by Chenoa S. Woods & Thurston DominaThis study evaluates the relationship between access to school counselors and several critical indicators of student transitions between high school and college.
by Susan Moore Johnson, Stefanie K. Reinhorn, Megin Charner-Laird, Matthew A. Kraft, Monica Ng & John P. PapayThis interview study focuses on the role that teachers play in identifying and addressing the challenges faced by their high-poverty urban schools. We found that teachers grant their principal considerable discretion in setting the initial reform agenda but ultimately grant or withhold support based on whether their principal’s approach to teacher leadership has been inclusive or instrumental.
by Elizabeth Covay MinorTeachers' perceptions of students' academic ability vary significantly by the race of the student. This study examines how students' test scores and teacher reports of students' social and behavioral skills explain black-white differences in teacher perceptions of students' academic ability. Using teacher fixed-effects models and the ECLS-K data from the fall and spring of kindergarten, this study finds that racial differences in teachers perceptions of students' academic ability are mostly explained by test scores, teacher reports of students' social and behavioral skills, and teachers' perceptions of academic ability from the beginning of the year. Behaving well at the beginning of the school year is especially important for teacher perceptions of black students' academic ability.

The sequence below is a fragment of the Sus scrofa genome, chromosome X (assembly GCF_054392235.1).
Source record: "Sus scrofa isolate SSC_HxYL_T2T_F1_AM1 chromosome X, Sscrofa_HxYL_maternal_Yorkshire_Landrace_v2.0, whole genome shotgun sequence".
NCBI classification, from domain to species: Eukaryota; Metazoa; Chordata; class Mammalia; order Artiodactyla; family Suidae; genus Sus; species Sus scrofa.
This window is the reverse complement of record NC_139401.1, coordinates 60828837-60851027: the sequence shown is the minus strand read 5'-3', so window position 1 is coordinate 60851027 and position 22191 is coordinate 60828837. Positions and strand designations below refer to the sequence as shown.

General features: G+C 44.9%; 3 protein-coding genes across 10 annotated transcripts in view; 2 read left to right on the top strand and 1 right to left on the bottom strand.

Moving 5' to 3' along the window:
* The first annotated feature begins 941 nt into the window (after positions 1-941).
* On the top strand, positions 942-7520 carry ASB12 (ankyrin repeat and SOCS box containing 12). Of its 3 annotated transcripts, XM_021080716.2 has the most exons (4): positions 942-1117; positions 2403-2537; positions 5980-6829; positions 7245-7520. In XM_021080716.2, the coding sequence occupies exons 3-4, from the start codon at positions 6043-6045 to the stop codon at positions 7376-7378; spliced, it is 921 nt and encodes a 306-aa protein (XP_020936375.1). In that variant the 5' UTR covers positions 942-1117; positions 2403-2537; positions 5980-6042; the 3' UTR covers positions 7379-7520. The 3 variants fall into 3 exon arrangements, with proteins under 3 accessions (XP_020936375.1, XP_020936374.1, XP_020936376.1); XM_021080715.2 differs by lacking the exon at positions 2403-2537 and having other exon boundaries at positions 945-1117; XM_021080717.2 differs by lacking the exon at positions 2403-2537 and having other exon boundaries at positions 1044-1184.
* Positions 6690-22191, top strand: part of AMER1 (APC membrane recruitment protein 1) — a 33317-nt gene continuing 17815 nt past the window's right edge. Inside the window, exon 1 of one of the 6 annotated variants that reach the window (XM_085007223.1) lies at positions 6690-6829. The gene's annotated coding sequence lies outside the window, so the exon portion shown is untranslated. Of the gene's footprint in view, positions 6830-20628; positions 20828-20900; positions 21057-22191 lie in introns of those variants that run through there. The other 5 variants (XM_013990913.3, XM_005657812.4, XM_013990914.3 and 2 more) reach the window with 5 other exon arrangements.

by Barbara Meyers, Teresa R. Fisher, Monica Alicea & Kolt M. BloxsonUniversity faculty and Teach For America personnel codesigned a multiyear qualitative examination of their joint enterprise of developing urban teachers to promote equitable educative opportunities for all children. Analysis indicates the challenges and possibilities of collaborations through (a) contract negotiation, (b) communication, (c) procedural and pragmatic congruence, (d) response to constituent needs, and (e) creation of an authentic and sustainable partnership.
by Matthew Ronfeldt, Nathaniel Schwartz & Brian A. JacobUsing nationally-representative data, this study finds that teachers who completed more methods-related coursework and practice teaching felt better prepared and were more likely to stay in teaching. These positive relationships were similar across preparation routes and tended to be greater among graduates from competitive colleges, males, mathematics and science teachers, as well as teachers in urban, rural, and secondary schools.
by Paul G. Fitchett, Tina L. Heafner & Richard LambertIn an era of educational accountability, elementary social studies is at risk of increased marginalization as it competes for instructional time with English/language arts, math, and science. This quantitative study incorporated multilevel modeling to examine the association among elementary practitioners’ sense of instructional autonomy, teaching context, and state-level testing policies on reported social studies instructional time.
by Adrianna Kezar & Daniel MaxeyThis article examines major stakeholder’s beliefs in higher education related to the changing faculty—moving to largely non-tenure track. Through the use of the policy Delphi method, we document four distinctive belief systems of a future faculty model among key stakeholders and describe the implications for educational policy.
by Nicholas A. Bowman & Dafina-Lazarus StewartThis article explores the extent to which students’ precollege exposure to racial/ethnic difference within schools, neighborhoods, and friendship groups predicts their complex racial attitudes upon entering college.